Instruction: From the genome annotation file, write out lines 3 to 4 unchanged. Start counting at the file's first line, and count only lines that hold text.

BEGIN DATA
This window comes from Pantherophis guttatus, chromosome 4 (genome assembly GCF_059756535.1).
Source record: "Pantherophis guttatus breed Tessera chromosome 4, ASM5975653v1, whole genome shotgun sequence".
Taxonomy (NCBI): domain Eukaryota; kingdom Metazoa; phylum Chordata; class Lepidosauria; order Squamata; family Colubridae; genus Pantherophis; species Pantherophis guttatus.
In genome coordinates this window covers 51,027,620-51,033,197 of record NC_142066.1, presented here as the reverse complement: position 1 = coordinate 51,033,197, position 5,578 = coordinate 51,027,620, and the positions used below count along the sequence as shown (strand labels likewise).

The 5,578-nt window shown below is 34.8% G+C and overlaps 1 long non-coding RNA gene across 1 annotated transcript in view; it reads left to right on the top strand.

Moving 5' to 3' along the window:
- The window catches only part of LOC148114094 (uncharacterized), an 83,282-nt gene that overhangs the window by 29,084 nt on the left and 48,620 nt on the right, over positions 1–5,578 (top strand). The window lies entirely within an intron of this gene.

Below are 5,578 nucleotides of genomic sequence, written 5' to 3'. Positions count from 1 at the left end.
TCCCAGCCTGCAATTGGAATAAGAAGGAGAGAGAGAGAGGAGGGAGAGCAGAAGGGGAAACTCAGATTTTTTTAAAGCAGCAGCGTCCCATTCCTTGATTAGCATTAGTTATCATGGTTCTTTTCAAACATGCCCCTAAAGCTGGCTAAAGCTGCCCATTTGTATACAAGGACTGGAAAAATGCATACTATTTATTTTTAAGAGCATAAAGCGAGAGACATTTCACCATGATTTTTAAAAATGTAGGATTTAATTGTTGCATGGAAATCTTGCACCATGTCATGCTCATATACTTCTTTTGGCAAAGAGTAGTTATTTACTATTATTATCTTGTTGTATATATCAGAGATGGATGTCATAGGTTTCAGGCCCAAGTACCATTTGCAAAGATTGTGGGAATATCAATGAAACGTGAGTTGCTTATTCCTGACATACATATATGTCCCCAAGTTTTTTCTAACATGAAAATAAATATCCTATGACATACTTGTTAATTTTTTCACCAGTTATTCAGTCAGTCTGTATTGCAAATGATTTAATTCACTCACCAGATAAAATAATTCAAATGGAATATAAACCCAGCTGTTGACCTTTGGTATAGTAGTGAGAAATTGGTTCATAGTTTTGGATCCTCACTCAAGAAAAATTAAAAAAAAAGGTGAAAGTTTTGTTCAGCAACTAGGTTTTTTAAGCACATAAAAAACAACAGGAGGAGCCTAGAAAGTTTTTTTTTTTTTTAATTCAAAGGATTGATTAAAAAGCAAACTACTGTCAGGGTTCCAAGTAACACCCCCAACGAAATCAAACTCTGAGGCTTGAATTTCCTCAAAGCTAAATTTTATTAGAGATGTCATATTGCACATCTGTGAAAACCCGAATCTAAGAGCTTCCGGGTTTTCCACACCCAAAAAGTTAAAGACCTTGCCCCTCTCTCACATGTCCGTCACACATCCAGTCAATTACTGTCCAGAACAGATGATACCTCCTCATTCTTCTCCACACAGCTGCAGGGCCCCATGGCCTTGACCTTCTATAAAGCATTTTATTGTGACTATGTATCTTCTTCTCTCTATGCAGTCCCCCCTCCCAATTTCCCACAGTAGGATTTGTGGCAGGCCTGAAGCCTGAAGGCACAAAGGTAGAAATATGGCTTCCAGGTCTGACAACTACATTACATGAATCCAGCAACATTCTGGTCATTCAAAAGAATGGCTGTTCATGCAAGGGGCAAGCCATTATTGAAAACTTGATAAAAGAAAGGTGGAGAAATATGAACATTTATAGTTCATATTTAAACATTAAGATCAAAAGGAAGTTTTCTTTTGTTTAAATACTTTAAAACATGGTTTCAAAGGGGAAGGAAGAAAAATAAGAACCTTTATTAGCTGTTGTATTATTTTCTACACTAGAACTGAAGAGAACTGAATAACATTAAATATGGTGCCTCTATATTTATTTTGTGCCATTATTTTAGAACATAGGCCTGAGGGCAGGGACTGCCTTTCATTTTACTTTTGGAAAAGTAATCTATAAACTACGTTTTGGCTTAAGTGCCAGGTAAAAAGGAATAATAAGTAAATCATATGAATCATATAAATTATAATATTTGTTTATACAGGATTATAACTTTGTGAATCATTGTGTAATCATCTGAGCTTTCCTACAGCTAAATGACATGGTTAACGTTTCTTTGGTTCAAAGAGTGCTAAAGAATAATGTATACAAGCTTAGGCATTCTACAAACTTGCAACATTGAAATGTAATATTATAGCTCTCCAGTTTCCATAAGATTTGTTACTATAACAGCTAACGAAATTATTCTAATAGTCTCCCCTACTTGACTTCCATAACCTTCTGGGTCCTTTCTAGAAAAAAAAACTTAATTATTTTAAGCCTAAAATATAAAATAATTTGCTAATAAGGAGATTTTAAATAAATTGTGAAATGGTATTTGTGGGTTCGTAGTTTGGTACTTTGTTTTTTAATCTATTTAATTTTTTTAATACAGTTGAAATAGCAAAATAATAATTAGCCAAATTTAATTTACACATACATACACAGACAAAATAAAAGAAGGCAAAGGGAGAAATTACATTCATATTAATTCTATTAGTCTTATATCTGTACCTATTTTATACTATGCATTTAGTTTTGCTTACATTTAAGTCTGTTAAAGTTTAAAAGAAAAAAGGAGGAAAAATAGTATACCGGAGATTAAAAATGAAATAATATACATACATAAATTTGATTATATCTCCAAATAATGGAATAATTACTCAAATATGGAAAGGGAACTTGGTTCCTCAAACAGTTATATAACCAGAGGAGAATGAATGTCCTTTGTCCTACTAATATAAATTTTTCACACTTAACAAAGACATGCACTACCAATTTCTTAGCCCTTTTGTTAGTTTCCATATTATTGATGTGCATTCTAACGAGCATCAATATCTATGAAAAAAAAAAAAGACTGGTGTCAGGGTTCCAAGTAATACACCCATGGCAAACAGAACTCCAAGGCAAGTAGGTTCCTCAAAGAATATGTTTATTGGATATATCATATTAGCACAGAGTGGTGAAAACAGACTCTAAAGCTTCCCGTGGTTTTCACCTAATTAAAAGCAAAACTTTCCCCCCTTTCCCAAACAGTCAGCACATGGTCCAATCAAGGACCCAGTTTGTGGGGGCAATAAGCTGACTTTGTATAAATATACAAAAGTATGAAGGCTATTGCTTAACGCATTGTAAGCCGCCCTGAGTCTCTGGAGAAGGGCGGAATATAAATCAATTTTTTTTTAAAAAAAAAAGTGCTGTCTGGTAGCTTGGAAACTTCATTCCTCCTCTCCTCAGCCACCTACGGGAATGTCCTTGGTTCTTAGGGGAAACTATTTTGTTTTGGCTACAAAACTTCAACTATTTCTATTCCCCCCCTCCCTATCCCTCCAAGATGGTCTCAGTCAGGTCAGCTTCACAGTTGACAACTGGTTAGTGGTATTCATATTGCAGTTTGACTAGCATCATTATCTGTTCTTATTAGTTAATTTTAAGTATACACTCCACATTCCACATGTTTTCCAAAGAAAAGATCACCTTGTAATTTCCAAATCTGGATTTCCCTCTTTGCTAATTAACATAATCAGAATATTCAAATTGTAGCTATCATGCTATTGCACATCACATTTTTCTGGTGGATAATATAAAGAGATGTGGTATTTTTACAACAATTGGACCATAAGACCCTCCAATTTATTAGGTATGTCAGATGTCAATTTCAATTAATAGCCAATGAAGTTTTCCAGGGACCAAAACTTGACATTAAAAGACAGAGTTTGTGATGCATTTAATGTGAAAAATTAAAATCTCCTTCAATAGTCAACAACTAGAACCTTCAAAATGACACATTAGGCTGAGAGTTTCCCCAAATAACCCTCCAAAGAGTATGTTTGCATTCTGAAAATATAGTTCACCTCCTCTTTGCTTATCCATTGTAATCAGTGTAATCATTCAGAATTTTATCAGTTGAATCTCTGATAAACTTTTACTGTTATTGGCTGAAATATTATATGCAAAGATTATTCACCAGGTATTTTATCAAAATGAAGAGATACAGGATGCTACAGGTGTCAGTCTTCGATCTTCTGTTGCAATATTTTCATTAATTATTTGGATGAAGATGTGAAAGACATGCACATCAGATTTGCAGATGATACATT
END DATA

Taxonomy (NCBI): domain Eukaryota; kingdom Metazoa; phylum Chordata; class Lepidosauria; order Squamata; family Colubridae; genus Pantherophis; species Pantherophis guttatus.
In genome coordinates this window covers 51,027,620-51,033,197 of record NC_142066.1, presented here as the reverse complement: position 1 = coordinate 51,033,197, position 5,578 = coordinate 51,027,620, and the positions used below count along the sequence as shown (strand labels likewise).